Sunday, October 23, 2011

My Handy Husband

We had a pretty productive weekend. Steve finished the brake line on my van and I helped with the bleeding so now it stops when it's supposed to. Yay! Next step...get it registered and insured.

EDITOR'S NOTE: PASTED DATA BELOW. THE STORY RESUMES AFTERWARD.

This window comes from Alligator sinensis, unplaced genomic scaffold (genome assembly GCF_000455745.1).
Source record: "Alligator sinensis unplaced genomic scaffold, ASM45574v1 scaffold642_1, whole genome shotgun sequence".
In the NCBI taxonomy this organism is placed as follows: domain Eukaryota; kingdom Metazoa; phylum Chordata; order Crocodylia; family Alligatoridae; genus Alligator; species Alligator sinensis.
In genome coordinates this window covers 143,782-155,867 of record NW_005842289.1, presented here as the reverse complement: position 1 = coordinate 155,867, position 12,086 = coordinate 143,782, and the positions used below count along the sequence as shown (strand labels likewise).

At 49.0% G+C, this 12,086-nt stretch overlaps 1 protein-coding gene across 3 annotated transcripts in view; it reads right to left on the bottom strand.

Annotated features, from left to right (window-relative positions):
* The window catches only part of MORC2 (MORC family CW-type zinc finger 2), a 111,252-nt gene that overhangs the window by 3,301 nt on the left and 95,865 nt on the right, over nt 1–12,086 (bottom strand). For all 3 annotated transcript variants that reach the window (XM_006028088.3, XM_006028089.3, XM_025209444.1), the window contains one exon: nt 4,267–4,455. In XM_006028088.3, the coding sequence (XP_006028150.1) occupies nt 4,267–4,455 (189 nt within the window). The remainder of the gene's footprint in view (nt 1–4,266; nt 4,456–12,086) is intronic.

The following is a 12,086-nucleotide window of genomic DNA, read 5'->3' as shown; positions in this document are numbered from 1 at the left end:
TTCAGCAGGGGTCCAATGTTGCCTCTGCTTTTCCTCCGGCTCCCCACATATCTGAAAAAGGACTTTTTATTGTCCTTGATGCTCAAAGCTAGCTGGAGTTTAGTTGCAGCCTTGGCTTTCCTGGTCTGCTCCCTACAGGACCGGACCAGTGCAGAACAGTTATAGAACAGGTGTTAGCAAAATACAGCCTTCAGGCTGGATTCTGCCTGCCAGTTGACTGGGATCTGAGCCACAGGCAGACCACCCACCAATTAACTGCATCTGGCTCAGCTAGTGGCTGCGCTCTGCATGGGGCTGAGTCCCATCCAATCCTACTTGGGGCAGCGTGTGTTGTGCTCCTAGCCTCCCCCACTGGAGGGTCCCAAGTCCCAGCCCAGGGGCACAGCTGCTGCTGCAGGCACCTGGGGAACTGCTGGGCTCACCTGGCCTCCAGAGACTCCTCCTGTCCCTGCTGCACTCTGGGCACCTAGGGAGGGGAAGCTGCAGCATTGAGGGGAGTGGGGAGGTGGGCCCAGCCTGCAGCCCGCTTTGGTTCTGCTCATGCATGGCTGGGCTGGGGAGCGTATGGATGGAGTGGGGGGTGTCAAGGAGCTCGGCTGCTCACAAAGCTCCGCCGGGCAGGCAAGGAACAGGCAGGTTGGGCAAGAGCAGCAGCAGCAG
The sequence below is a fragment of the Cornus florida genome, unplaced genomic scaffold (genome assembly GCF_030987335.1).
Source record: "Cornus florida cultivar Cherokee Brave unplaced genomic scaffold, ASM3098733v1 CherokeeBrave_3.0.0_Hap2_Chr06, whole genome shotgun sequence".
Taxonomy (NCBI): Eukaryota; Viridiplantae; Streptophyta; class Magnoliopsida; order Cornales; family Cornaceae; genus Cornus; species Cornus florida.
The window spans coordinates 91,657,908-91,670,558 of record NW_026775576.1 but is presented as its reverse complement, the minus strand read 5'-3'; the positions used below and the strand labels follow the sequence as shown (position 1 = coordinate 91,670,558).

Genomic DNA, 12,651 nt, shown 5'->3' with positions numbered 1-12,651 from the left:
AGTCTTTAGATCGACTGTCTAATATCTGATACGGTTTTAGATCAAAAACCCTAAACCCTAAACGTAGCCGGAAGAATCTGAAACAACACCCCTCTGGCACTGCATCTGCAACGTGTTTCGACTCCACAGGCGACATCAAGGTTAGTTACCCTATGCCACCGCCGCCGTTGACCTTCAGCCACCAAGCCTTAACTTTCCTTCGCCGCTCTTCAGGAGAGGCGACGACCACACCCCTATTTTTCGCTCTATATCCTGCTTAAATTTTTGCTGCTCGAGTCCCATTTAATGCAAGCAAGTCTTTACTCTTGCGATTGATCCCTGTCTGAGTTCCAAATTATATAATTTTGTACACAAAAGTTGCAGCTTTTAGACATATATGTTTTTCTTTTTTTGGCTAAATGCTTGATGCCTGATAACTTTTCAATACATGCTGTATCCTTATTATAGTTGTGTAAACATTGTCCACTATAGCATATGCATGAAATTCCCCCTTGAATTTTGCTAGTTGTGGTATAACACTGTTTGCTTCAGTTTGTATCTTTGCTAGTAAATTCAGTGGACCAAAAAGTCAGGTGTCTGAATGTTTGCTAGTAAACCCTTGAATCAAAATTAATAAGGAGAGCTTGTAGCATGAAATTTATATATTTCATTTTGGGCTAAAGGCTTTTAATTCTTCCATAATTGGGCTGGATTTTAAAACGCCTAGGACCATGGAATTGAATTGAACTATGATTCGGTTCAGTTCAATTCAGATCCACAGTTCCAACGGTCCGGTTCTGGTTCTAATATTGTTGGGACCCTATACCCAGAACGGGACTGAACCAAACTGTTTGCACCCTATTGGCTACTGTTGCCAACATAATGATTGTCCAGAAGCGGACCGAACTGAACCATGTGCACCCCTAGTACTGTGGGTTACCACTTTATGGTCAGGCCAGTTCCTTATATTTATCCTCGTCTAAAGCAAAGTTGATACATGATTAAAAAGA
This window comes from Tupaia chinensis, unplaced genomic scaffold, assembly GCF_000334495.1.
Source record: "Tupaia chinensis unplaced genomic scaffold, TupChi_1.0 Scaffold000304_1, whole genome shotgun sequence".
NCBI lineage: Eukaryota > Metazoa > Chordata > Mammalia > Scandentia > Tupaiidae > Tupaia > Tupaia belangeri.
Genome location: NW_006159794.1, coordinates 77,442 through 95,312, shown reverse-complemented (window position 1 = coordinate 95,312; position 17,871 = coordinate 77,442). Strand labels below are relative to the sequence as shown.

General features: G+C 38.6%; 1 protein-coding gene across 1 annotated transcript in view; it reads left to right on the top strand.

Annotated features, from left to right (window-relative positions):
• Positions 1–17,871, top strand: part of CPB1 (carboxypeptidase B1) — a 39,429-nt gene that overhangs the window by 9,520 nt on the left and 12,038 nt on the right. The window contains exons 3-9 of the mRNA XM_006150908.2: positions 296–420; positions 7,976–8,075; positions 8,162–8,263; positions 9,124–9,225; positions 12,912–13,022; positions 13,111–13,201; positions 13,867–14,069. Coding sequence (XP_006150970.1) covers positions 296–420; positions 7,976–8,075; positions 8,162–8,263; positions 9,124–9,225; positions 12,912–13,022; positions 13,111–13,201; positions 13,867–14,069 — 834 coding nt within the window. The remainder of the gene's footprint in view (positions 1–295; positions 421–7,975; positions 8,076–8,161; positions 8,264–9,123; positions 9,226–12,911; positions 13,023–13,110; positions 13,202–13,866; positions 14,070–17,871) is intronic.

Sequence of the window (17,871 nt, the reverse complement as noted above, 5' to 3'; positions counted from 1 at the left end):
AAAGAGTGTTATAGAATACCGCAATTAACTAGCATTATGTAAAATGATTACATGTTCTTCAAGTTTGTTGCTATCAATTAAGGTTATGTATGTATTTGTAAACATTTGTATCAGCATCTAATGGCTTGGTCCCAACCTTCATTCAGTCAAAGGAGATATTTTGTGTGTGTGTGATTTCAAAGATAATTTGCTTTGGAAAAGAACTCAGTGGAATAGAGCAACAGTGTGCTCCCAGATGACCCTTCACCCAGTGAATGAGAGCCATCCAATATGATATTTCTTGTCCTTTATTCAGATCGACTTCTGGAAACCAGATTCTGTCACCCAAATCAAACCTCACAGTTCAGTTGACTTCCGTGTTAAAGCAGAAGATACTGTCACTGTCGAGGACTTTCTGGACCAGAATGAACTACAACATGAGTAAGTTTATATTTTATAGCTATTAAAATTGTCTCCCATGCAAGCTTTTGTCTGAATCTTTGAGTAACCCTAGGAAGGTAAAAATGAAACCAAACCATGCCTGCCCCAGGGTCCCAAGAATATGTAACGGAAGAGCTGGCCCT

In Nova Scotia every vehicle must pass a basic check every 2 years. Without it you can't drive. It's cheap at about $35 for the inspection and covers things like your glass, brakes, wheels, lights, suspension, speedometer, all the things you need to have working for a safe vehicle. Consequently there are a lot less junkers on the road here. Registration and all that jazz are $170 but that's for 2 years. Insurance is fairly comparable to other provinces and is calculated on your address, years of safe driving and value of your vehicle. I'll let you know how ours compares to BC because we had a vehicle exactly like my van when we lived on the island so we can compare apples to apples. Insurance is purchased privately here and not from the gov't like ICBC.